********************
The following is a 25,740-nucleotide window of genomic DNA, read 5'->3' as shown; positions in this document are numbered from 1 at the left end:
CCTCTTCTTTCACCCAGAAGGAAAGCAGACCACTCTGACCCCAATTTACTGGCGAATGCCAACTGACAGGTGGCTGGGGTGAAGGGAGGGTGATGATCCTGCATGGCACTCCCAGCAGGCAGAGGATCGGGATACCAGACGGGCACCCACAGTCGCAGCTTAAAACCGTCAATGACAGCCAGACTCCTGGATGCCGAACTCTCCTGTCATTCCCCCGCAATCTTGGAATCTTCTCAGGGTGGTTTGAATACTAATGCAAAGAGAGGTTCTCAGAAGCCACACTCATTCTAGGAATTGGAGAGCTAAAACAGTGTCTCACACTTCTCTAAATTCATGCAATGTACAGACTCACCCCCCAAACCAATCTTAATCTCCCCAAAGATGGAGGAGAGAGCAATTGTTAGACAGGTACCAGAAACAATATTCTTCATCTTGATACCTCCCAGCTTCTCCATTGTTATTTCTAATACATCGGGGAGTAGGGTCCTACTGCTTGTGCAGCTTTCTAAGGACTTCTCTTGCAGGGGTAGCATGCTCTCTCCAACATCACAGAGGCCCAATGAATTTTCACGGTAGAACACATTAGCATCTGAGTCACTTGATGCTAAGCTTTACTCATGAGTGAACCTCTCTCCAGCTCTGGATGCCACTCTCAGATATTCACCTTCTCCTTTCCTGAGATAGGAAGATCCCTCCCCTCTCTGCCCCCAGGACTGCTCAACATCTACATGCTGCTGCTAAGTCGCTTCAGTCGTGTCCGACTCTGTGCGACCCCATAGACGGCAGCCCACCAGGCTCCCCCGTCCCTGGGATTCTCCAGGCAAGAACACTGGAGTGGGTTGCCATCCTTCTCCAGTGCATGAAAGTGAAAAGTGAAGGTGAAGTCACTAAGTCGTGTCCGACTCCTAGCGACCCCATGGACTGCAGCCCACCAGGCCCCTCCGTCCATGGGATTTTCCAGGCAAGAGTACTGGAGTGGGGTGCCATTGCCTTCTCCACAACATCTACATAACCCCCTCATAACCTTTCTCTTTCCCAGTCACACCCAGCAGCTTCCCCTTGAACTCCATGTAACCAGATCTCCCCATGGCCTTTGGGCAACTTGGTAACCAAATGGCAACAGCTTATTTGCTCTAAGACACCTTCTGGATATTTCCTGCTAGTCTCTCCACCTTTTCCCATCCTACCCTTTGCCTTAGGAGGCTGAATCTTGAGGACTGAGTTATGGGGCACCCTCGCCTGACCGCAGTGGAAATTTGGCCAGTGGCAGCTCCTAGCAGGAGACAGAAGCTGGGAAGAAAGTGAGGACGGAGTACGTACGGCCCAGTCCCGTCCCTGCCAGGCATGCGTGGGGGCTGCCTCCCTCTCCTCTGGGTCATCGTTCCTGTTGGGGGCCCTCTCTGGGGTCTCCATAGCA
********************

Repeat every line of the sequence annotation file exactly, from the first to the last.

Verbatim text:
The following is a 25,740-nucleotide window of genomic DNA, read 5'->3' as shown; positions in this document are numbered from 1 at the left end:
CCTCTTCTTTCACCCAGAAGGAAAGCAGACCACTCTGACCCCAATTTACTGGCGAATGCCAACTGACAGGTGGCTGGGGTGAAGGGAGGGTGATGATCCTGCATGGCACTCCCAGCAGGCAGAGGATCGGGATACCAGACGGGCACCCACAGTCGCAGCTTAAAACCGTCAATGACAGCCAGACTCCTGGATGCCGAACTCTCCTGTCATTCCCCCGCAATCTTGGAATCTTCTCAGGGTGGTTTGAATACTAATGCAAAGAGAGGTTCTCAGAAGCCACACTCATTCTAGGAATTGGAGAGCTAAAACAGTGTCTCACACTTCTCTAAATTCATGCAATGTACAGACTCACCCCCCAAACCAATCTTAATCTCCCCAAAGATGGAGGAGAGAGCAATTGTTAGACAGGTACCAGAAACAATATTCTTCATCTTGATACCTCCCAGCTTCTCCATTGTTATTTCTAATACATCGGGGAGTAGGGTCCTACTGCTTGTGCAGCTTTCTAAGGACTTCTCTTGCAGGGGTAGCATGCTCTCTCCAACATCACAGAGGCCCAATGAATTTTCACGGTAGAACACATTAGCATCTGAGTCACTTGATGCTAAGCTTTACTCATGAGTGAACCTCTCTCCAGCTCTGGATGCCACTCTCAGATATTCACCTTCTCCTTTCCTGAGATAGGAAGATCCCTCCCCTCTCTGCCCCCAGGACTGCTCAACATCTACATGCTGCTGCTAAGTCGCTTCAGTCGTGTCCGACTCTGTGCGACCCCATAGACGGCAGCCCACCAGGCTCCCCCGTCCCTGGGATTCTCCAGGCAAGAACACTGGAGTGGGTTGCCATCCTTCTCCAGTGCATGAAAGTGAAAAGTGAAGGTGAAGTCACTAAGTCGTGTCCGACTCCTAGCGACCCCATGGACTGCAGCCCACCAGGCCCCTCCGTCCATGGGATTTTCCAGGCAAGAGTACTGGAGTGGGGTGCCATTGCCTTCTCCACAACATCTACATAACCCCCTCATAACCTTTCTCTTTCCCAGTCACACCCAGCAGCTTCCCCTTGAACTCCATGTAACCAGATCTCCCCATGGCCTTTGGGCAACTTGGTAACCAAATGGCAACAGCTTATTTGCTCTAAGACACCTTCTGGATATTTCCTGCTAGTCTCTCCACCTTTTCCCATCCTACCCTTTGCCTTAGGAGGCTGAATCTTGAGGACTGAGTTATGGGGCACCCTCGCCTGACCGCAGTGGAAATTTGGCCAGTGGCAGCTCCTAGCAGGAGACAGAAGCTGGGAAGAAAGTGAGGACGGAGTACGTACGGCCCAGTCCCGTCCCTGCCAGGCATGCGTGGGGGCTGCCTCCCTCTCCTCTGGGTCATCGTTCCTGTTGGGGGCCCTCTCTGGGGTCTCCATAGCA